Rules governing outbuildings apply to sheds, greenhouses and garages as well as other ancillary garden buildings such as swimming pools, ponds, sauna cabins, kennels, enclosures (including tennis courts) and many other kinds of structure for a purpose incidental to the enjoyment of the dwellinghouse.
Outbuildings are considered to be permitted development, not needing planning permission, subject to the following limits and conditions:
- the total area of ground covered by outbuildings cannot exceed 50% of the total area of the curtilage
- outbuildings cannot be located in front of the building line of the principal elevation
- outbuildings cannot extend beyond the side elevation of the house when the development would be any closer to a highway than the existing house, or at least 5 metres from the highway – whichever is nearest
- any part of the development within 2 metres of a boundary of the house cannot exceed a height of 2.5 metres
- any part of the development within 2 metres of the house cannot exceed a height of 1.5 metres.
- outbuildings cannot exceed more than one storey
- the height of an outbuilding cannot exceed 4 metres when the building has more than one pitch (eg dual pitch and hipped roofs)
- the height cannot exceed 3 metres when the building has a single pitch or other roof form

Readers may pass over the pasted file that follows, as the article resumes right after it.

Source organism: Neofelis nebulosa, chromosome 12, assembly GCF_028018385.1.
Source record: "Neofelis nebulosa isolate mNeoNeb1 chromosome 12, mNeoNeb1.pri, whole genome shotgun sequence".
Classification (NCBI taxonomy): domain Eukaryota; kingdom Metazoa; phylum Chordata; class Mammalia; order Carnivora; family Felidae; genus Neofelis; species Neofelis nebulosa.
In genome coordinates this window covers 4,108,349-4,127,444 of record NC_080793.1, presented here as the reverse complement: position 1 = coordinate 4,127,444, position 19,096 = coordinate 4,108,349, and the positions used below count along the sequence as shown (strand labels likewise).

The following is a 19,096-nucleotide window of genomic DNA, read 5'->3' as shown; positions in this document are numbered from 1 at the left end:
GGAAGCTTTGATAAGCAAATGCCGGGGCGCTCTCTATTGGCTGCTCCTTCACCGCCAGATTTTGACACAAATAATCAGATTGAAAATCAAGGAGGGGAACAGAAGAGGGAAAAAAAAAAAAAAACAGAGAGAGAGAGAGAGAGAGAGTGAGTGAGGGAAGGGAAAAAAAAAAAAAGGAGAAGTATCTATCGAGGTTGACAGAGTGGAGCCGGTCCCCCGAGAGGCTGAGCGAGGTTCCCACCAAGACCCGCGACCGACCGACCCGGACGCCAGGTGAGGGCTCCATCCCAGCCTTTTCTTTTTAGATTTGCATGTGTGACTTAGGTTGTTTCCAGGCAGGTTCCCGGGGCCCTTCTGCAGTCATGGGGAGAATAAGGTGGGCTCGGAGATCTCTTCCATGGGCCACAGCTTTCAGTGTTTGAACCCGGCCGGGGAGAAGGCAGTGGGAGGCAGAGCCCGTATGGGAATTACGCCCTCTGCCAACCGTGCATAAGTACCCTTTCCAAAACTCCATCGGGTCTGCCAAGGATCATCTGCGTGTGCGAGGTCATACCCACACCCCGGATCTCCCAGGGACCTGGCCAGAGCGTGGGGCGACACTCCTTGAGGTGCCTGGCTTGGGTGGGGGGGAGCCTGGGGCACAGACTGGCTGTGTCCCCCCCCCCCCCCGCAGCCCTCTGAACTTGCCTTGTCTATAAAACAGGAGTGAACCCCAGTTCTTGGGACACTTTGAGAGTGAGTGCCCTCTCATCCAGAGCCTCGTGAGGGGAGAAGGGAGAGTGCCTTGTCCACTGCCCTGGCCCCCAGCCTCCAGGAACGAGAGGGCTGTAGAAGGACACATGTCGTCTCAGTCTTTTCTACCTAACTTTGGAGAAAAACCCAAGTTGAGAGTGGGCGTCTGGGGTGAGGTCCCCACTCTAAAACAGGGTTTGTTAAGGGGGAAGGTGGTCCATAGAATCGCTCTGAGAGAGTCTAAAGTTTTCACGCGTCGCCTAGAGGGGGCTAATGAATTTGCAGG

- flat roof buildings cannot exceed 2.5 metres in height
- eaves height of the building cannot exceed 2.5m.
If your property is situated within a National Park, an area of outstanding natural beauty or a conservation area, the following restrictions also apply:
- the total area of ground covered by outbuildings situated more than 20 metres from any wall of your dwelling cannot exceed 10 square metres
- no development can take place on land between the side elevation of the existing dwelling and the side boundary of your property.
You will need to apply for planning permission for construction of, or amendments to, any outbuildings within the curtilage of a listed building.
Verandas, balconies and raised platforms
Verandas, balconies and raised platforms are not permitted where any part of the development would project more than 300mm above the surface of the ground below.
Please note: the permitted development allowances described here apply to houses not flats, maisonettes or other buildings. View guidance on flats and maisonettes here.
Removal of permitted development rights
You need to be aware of whether the permitted development rights have been removed from your property by the Local Planning Authority. If they have been removed, you must submit a planning application for the work.
The Local Planning Authority may have removed some of your permitted development rights as a condition of the original planning permission for your property. This information will be available on the planning register held by the Local Planning Authority. Permitted development rights may also have been removed by an 'Article 4' direction. These are most common in conservation areas where the character of an area could be threatened by unmanaged development. Your solicitor should have informed you of whether an article 4 direction exists when you purchased your property, but you can check with the Local Planning Authority if you are not sure.
The Welsh Government has produced a technical guide, and a householder guide, available here, to help you understand how permitted development rules might apply to your circumstances.